1. First clause doesn’t match second clause
Oh, no, not that seventh grade grammar language! I thought I left that behind in Mrs. Morell’s class! Well, yes, many people did. Here’s an example:
“When you use my services, they’ll really help you.”
What’s wrong with that sentence, other than the fact that it’s boring and colorless? The subject is “you.” The second part of the sentence must be about “you,” too. Example:
“When you use my services, you’ll find they transform your life.” Here, the “you” at the beginning matches the “you” at the end.
A more complex example: “By using integrated system techniques, the components build on each other.” Wait a minute. Who is using integrated techniques? Maybe you, maybe I, but definitely not “the components.” Say instead, “By using integrated system techniques, we make sure the components build on each other.”
2. Decorative apostrophes
An apostrophe indicates the possessive form. The cat’s paws. The priest’s robes. An apostrophe should never appear between a word and the pluralizing “s.” It’s NOT the cat’s whisker’s or the priest’s vestment’s.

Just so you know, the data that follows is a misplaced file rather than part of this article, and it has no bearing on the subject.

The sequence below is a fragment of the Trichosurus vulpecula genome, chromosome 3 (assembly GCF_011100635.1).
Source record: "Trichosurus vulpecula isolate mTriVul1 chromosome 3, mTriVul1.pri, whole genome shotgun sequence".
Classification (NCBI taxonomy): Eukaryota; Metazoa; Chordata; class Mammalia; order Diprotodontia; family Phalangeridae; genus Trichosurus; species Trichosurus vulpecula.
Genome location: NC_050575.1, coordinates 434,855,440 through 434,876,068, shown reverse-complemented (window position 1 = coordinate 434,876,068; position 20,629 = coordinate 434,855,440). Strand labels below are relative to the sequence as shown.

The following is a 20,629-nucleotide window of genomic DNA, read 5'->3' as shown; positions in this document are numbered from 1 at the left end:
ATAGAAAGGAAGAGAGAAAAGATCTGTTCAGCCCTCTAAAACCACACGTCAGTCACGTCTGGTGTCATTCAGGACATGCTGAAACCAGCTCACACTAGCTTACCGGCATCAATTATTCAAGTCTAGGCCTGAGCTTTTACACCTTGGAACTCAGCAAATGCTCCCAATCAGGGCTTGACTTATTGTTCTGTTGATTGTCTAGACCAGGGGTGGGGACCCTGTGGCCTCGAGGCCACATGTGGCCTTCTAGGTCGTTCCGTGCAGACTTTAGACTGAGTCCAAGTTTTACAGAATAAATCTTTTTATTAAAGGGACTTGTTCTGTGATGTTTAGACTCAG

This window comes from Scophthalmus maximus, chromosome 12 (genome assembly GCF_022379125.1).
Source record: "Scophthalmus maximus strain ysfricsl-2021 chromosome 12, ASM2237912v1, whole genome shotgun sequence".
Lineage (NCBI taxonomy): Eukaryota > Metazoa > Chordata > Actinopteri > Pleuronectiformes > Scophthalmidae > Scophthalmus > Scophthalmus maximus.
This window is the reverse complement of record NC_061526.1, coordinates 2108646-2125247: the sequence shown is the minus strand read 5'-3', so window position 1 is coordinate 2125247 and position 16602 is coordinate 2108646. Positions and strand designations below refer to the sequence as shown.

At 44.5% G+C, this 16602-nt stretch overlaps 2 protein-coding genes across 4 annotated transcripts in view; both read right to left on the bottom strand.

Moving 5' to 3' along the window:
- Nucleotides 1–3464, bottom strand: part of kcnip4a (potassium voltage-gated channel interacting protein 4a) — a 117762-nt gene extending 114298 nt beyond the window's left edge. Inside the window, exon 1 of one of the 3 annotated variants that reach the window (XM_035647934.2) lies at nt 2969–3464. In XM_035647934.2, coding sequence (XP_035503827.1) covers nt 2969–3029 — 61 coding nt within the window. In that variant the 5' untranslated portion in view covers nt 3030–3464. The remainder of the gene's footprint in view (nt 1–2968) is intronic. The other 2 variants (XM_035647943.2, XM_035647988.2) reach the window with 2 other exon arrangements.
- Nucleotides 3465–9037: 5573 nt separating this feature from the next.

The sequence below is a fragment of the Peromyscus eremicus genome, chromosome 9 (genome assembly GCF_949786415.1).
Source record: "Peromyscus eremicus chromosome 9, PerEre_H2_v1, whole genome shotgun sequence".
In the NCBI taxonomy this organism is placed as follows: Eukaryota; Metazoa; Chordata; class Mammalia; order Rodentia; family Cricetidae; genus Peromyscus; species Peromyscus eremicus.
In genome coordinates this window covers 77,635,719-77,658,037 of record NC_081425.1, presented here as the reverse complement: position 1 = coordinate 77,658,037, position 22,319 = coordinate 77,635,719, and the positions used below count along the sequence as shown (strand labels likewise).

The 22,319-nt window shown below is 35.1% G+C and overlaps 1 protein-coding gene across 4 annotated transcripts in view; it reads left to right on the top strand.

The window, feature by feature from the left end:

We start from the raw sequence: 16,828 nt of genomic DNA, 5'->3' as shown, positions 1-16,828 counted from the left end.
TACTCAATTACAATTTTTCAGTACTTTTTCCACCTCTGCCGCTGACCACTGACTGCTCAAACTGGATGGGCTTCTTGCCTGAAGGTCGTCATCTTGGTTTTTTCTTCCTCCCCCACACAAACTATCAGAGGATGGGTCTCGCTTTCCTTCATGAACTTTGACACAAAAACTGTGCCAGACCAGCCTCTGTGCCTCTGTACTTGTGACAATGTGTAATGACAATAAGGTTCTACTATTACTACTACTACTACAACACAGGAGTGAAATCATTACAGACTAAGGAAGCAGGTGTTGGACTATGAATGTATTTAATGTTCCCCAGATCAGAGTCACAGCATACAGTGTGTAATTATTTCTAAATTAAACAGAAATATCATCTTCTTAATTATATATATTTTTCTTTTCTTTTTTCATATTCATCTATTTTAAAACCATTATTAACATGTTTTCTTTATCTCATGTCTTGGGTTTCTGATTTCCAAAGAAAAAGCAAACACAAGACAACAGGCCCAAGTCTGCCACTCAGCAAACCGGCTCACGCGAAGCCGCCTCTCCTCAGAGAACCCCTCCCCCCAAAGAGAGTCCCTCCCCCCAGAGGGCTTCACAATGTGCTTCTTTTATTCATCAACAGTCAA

3. What about it’s and its?
Ah, yes. It’s and its. They keep proofreaders in work so we’re not complaining. But here’s the secret: It’s means it is. That’s all it ever means. Its means belonging to it. So test out your sentence. If you can substitute it is for it’s, you’ve got it right. If not, you don’t.
4. Sally and I? Sally and me?
Which is it? Depends. Sally and I went to the workshop together. The workshop leader gave Sally and me some handouts. Got it? Here’s how to test the second sentence, the one that trips people up: When you take out “Sally and,” does the sentence still work? The workshop leader gave me some handouts? Yes. The workshop leader gave I some handouts? No.
5. Who or whom?
Don’t read this if you’re of the opinion that whom will be gone from the English language 50 years from now. On second thought, do read it. You want to be correct for the next 50 years, right?
Who wrote this? She did.
Whom should I ask? Ask him.
Who is speaking to me? She is.
To whom am I speaking? To him.
The clue to the correct question is in the answer. If the answer is he or she, put who in the question. If the answer is him or her, use whom. Without any fancy grammar talk about subjective case and objective case, that’s an easy test you can use. Just for the next 50 years, though.